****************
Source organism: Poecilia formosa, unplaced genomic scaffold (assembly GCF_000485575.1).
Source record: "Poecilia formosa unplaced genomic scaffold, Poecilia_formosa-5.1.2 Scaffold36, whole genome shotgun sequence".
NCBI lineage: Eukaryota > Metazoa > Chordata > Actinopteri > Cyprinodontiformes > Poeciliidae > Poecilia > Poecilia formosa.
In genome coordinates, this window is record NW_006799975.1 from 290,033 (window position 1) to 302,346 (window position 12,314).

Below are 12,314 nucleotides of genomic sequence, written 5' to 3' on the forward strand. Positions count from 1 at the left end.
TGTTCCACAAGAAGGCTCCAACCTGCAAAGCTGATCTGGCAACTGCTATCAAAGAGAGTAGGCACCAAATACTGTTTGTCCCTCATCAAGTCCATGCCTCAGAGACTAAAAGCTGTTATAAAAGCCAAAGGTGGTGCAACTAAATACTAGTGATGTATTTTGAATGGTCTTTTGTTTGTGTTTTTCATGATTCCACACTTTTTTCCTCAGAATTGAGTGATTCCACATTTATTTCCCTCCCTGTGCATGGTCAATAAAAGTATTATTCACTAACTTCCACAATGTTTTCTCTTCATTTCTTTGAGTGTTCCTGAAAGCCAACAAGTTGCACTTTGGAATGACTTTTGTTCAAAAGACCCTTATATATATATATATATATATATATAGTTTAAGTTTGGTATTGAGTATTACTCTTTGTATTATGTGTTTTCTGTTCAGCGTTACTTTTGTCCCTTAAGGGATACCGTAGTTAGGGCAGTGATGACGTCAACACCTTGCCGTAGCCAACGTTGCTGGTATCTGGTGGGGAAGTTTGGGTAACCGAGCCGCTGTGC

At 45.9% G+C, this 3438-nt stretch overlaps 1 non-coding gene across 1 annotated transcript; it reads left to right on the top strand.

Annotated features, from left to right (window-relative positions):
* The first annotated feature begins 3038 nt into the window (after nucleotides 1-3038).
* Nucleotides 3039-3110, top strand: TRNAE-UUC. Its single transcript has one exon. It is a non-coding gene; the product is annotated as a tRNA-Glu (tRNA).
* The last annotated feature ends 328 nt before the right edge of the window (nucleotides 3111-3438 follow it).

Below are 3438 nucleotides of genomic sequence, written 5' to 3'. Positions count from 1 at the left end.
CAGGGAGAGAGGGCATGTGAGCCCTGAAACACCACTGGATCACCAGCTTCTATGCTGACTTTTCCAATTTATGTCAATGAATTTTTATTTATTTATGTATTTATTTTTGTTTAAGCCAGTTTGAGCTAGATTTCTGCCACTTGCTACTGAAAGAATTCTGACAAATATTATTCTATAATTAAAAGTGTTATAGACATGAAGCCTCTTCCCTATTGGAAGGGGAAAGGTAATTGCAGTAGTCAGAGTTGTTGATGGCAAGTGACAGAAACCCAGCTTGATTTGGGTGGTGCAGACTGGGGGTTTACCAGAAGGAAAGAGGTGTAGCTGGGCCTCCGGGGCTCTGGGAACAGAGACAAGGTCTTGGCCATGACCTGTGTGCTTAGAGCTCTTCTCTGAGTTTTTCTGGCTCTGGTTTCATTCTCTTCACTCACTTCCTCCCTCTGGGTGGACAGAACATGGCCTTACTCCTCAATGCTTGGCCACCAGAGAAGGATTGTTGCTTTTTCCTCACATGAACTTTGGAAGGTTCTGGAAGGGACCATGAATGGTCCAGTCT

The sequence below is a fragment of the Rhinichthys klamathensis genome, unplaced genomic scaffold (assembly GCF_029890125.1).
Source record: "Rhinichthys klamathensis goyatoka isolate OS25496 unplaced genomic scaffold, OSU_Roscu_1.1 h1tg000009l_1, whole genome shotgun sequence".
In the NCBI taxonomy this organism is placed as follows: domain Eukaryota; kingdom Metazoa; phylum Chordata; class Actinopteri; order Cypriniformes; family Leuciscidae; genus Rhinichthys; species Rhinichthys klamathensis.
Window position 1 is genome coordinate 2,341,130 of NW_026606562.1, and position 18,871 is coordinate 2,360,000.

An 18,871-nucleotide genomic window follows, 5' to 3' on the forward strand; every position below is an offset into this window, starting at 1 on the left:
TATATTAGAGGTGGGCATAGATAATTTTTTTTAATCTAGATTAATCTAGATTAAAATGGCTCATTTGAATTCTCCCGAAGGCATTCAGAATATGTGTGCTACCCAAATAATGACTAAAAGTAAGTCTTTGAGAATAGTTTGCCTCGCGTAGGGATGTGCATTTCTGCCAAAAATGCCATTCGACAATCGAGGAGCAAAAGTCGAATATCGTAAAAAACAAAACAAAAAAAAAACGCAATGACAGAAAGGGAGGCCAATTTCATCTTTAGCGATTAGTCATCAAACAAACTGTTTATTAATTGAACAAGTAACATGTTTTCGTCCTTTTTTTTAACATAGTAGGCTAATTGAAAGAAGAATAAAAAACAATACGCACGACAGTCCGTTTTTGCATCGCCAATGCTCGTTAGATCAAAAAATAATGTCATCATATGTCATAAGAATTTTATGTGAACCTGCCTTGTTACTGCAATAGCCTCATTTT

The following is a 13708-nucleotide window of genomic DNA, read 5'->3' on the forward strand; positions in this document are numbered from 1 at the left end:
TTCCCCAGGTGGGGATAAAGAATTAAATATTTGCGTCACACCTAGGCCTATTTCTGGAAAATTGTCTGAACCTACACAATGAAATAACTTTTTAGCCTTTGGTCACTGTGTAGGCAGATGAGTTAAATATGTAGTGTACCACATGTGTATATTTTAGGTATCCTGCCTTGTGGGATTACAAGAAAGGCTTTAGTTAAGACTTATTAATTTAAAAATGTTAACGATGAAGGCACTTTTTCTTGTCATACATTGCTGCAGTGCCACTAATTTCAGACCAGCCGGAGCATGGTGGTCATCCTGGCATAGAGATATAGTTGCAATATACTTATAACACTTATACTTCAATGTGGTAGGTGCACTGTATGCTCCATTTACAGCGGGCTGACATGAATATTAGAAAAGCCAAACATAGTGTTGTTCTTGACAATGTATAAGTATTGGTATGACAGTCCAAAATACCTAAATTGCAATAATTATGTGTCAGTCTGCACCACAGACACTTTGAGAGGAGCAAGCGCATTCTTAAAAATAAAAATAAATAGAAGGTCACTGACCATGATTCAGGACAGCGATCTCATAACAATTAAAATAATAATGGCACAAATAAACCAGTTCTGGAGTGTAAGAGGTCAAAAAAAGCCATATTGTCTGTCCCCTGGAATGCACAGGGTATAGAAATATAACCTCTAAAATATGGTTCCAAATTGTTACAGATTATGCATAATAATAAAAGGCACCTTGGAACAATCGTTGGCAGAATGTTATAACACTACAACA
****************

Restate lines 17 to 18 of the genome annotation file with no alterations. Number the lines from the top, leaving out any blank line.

Window position 1 is genome coordinate 2,341,130 of NW_026606562.1, and position 18,871 is coordinate 2,360,000.

An 18,871-nucleotide genomic window follows, 5' to 3' on the forward strand; every position below is an offset into this window, starting at 1 on the left: